Let’s Talk About Living at Home After Stroke

front page of the Let's Talk About Stroke: Living at Home After Stroke resourceThe goal for all stroke survivors is to go home and do many of the activities they did before the stroke. Leaving the hospital may seem scary at first because so many things may have changed. The hospital staff can help prepare you to go home or to another setting that may better meet your needs.

How do I know if going home is the right choice?

Going home can create a few problems even for people who have had a minor stroke and have few remaining effects. Your health care team will help you determine the best plan for going home and consider the following factors:

  • Ability to care for yourself. Rehabilitation should focus on being able to perform daily tasks such as eating, dressing and bathing.
  • Ability to follow medical advice. This is vital in recovery and in preventing another stroke or complications after stroke. It’s important to take medication as prescribed and follow medical advice.
  • A caregiver. Someone should be available, willing and able to help when needed.
  • Ability to move around and communicate. If you are not independent in these areas after your stroke, you may not be safe in an emergency or need caregiver support.

What changes do I need to make at home?

Living at home successfully is more possible with some adjustments to meet your needs.

  • Safety. Take a look around your home and remove anything that might be dangerous. This might be as simple as picking up throw rugs, testing the temperature of bath water or wearing rubber-soled shoes. It may be more involved, like installing handrails in your bathroom or other areas for safety and independence.
  • Accessibility. You need to be able to move freely in the house. Changes might include moving the furniture or building a ramp to ease your access.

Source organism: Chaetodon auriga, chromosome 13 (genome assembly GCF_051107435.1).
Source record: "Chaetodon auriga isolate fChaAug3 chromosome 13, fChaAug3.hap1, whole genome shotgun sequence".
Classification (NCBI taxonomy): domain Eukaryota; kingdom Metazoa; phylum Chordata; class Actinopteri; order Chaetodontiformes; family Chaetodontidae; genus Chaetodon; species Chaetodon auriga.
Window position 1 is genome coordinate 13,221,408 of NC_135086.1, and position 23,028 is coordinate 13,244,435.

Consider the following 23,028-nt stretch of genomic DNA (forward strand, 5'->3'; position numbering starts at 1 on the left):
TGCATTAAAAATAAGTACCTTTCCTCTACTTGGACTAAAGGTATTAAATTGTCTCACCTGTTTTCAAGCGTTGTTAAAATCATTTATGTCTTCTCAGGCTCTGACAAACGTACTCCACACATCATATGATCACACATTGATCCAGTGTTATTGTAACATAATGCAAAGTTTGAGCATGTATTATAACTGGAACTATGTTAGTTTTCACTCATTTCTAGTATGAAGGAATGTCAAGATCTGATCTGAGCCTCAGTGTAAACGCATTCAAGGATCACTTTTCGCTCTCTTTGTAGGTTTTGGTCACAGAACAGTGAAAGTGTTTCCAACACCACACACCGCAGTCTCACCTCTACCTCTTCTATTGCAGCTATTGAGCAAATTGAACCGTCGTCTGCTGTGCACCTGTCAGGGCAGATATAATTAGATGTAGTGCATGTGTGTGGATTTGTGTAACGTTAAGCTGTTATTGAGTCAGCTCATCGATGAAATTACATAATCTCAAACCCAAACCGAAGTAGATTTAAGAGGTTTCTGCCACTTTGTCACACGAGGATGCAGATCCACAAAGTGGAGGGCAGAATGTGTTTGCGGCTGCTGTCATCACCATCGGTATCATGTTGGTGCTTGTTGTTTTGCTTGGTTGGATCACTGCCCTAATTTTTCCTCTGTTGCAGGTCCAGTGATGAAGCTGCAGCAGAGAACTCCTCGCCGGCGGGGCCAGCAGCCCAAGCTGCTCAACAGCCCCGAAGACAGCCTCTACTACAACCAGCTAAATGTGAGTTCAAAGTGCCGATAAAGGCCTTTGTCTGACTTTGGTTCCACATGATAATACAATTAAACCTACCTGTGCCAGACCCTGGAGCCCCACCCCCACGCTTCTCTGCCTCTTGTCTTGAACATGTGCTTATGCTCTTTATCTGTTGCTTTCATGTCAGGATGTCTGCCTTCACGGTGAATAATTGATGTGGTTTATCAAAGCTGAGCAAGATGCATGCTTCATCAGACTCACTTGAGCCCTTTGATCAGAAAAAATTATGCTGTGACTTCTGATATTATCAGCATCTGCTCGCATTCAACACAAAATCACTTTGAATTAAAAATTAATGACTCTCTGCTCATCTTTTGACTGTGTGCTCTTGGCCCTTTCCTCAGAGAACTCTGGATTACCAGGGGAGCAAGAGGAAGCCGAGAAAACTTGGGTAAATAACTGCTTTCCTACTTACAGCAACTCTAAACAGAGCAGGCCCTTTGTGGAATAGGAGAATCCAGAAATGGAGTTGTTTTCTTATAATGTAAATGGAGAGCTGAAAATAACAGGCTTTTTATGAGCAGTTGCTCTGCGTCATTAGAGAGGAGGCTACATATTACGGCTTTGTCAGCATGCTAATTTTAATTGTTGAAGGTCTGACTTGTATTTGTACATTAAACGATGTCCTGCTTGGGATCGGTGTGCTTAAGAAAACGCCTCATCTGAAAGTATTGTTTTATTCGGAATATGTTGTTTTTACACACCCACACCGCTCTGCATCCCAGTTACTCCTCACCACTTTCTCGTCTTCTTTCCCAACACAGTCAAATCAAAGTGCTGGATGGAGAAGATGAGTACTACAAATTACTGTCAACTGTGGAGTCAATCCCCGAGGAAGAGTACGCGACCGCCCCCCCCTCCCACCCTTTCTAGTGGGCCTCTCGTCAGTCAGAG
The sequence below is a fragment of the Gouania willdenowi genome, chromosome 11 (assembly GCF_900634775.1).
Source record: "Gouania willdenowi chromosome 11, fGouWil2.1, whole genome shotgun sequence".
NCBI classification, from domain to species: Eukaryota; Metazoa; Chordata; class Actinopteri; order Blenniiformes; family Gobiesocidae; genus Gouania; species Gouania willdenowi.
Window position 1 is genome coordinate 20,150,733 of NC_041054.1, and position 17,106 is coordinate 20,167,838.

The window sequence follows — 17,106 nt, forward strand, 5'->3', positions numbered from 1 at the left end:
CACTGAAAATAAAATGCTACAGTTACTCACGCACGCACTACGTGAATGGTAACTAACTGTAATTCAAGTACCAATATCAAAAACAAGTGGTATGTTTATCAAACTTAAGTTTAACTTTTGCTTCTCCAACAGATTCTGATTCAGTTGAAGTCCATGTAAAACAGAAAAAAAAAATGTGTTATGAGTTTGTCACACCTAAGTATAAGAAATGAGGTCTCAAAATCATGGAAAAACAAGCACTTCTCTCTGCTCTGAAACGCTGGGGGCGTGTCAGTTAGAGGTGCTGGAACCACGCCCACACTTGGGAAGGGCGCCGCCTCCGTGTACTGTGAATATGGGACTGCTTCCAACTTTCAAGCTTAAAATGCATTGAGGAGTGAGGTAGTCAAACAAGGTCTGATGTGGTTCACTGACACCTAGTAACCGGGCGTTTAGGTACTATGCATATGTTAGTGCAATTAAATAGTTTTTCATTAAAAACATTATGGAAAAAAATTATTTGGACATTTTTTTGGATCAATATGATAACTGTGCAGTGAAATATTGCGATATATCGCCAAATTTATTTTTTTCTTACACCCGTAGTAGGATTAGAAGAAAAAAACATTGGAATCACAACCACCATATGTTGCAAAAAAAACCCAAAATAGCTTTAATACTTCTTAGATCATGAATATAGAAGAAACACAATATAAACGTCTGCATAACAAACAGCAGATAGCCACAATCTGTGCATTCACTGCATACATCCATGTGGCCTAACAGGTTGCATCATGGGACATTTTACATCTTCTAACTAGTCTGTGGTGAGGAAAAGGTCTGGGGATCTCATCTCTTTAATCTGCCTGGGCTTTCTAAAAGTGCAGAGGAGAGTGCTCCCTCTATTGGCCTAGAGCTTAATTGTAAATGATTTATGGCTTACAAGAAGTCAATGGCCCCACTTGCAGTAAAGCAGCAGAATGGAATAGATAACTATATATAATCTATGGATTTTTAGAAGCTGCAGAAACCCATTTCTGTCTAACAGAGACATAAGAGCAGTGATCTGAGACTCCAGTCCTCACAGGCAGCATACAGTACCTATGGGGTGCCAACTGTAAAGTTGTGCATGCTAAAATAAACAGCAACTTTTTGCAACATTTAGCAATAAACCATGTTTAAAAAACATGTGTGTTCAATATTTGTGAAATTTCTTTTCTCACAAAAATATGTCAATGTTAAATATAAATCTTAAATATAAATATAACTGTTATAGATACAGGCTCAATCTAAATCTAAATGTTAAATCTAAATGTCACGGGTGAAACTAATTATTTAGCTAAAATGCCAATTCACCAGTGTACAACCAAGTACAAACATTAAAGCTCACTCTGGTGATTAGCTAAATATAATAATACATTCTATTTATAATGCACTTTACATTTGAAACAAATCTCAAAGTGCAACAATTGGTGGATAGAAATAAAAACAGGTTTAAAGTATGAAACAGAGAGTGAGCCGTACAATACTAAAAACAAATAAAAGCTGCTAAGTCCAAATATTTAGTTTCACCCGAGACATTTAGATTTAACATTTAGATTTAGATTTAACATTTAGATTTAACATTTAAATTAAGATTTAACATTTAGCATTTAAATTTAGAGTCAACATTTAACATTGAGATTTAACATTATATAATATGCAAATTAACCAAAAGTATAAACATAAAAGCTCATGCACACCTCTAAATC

• Independence. Your home should be changed so you can be as independent as possible. This can mean adding special equipment like grab bars or transfer benches.

What if I can’t go home?

Your doctor might suggest a move from the hospital to another type of facility which meets your needs until you are ready to go home. It’s important that the place you live is safe and supports your continued recovery. Your social worker or case manager at the hospital will help with information about different types of facilities, which can include:

  • Inpatient rehabilitation facility (IRF). Inpatient rehabilitation may be located independently or may be part of a large hospital complex. These facilities offer an intensive, coordinated rehabilitation program and are recommended for best patient outcomes. IRFs often include at least three hours per day of active therapy, five or six days a week. This type of setting can help you reach your goals, including building strength, confidence and independence. Inpatient facilities offer a wide range of medical services, including 24-hour doctor supervision and access to a variety of therapists.
  • Skilled nursing facility (SNF). This type of setting follows a physician’s plan, provides some therapy and supportive nursing care 24 hours a day.
  • Nursing facility. This can be a good choice for someone who has ongoing medical problems and needs more care than a caregiver can provide at home. This type of facility provides nursing care 24 hours a day and access to rehabilitation services as needed.
  • Assisted living. This is for people who can mostly live on their own but need some help with things like meals, medication and housekeeping.

How can I learn more?

  1. Call 1-888-4-STROKE (1-888-478-7653) or visit stroke.org to learn more about stroke or find local support groups.
  2. Sign up for our monthly Stroke Connection e-news for stroke survivors and caregivers at StrokeConnection.org.
  3. Connect with others who have also had an experience with stroke by joining our Support Network at stroke.org/SupportNetwork.

Do you have questions for your doctor or nurse?

Take a few minutes to write down your questions for the next time you see your health care professional. For example:

What living arrangement would you recommend for me?
Is there a caregiver or stroke support group available in my community?


We have many other fact sheets to help you make healthier choices, manage your condition or care for a loved one.
Visit stroke.org/LetsTalkAboutStroke to learn more


© Copyright 2023 American Heart Association, Inc., a 501(c)(3) not-for-profit. All rights reserved. American Stroke Association is a registered trademark of the AHA. Unauthorized use prohibited. WF355929 10/23